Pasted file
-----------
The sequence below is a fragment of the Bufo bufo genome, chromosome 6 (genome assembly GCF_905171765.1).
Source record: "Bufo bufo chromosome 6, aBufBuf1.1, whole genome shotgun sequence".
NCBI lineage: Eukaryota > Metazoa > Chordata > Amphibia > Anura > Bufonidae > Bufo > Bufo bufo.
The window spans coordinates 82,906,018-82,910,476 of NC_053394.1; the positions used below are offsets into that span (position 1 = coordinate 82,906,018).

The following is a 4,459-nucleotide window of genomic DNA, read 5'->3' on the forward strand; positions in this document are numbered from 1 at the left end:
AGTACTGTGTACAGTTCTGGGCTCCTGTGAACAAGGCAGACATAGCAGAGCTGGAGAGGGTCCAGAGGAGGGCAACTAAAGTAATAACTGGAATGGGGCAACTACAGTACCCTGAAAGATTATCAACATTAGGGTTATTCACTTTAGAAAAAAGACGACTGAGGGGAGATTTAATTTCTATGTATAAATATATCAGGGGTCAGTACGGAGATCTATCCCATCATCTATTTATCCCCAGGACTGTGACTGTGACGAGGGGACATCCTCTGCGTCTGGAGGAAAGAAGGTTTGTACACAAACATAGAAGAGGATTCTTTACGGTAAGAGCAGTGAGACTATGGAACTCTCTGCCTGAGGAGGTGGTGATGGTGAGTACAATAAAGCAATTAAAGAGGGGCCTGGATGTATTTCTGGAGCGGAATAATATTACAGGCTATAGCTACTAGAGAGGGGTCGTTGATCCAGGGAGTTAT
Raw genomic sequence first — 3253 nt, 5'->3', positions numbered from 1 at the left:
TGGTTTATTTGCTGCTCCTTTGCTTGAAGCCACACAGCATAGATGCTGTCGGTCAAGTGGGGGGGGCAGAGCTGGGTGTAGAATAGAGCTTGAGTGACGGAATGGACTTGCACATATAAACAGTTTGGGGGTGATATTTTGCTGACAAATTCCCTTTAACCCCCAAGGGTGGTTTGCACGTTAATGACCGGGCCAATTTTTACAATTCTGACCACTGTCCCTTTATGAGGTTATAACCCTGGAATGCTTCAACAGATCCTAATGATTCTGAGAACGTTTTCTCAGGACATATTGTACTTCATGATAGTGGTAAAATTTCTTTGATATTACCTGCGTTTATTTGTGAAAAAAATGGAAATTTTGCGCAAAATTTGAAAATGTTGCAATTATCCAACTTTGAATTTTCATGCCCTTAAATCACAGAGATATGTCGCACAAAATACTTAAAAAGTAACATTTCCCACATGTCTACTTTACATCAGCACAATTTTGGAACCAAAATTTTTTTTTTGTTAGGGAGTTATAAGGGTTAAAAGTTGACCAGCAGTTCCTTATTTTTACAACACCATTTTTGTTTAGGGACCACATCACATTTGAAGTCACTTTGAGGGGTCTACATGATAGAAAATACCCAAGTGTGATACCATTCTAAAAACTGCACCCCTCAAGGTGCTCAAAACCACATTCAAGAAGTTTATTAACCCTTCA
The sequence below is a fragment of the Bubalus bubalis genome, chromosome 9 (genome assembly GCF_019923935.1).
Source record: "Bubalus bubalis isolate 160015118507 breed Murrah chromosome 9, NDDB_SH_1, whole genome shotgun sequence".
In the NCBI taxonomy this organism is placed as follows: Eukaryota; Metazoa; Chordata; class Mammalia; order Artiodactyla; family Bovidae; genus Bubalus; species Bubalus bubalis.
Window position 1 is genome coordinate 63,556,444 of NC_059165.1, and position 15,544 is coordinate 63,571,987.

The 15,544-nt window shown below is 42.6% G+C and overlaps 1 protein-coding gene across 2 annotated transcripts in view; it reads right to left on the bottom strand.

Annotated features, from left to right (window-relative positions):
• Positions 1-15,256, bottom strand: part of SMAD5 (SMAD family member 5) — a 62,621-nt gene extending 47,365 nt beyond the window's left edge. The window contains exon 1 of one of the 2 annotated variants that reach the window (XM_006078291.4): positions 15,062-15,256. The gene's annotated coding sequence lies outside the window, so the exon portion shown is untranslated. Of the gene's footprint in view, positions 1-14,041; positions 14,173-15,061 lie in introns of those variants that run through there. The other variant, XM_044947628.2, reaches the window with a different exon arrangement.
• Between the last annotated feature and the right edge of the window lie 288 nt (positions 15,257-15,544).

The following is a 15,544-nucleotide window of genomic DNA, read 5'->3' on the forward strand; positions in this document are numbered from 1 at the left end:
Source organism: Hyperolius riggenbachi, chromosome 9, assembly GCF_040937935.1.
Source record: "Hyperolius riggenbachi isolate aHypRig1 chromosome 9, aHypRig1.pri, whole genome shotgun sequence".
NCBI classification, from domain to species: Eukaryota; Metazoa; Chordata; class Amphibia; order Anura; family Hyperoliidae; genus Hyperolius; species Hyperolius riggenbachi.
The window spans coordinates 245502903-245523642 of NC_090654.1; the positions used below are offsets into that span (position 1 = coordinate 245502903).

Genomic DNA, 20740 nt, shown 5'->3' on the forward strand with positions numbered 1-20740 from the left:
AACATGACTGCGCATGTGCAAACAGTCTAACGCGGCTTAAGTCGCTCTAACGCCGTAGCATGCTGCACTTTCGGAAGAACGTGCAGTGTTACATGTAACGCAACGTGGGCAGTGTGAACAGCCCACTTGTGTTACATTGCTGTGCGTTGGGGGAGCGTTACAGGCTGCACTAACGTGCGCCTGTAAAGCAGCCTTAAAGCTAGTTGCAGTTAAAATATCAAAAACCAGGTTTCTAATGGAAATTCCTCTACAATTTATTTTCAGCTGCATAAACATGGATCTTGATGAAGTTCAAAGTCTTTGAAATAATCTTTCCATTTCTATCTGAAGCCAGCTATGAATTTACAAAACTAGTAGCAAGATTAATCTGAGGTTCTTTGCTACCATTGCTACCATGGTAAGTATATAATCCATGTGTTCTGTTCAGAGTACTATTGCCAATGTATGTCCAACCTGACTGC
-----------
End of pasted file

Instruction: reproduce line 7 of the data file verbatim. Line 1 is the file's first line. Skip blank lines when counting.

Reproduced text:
Raw genomic sequence first — 3253 nt, 5'->3', positions numbered from 1 at the left: